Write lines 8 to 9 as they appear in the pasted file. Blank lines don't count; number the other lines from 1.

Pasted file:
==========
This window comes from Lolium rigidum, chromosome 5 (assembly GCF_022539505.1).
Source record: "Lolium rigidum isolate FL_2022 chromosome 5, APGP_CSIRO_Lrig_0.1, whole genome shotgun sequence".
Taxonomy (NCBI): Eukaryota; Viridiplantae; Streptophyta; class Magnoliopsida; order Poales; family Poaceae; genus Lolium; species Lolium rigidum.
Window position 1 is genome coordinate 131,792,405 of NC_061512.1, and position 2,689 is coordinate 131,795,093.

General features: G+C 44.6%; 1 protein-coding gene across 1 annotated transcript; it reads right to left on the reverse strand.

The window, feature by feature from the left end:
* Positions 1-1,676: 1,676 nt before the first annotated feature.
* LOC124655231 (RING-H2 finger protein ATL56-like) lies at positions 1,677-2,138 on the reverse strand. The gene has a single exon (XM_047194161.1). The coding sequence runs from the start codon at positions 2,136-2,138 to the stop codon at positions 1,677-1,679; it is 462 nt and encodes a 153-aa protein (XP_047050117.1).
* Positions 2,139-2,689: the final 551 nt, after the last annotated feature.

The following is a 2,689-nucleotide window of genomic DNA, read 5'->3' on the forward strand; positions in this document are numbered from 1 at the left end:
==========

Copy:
* LOC124655231 (RING-H2 finger protein ATL56-like) lies at positions 1,677-2,138 on the reverse strand. The gene has a single exon (XM_047194161.1). The coding sequence runs from the start codon at positions 2,136-2,138 to the stop codon at positions 1,677-1,679; it is 462 nt and encodes a 153-aa protein (XP_047050117.1).
* Positions 2,139-2,689: the final 551 nt, after the last annotated feature.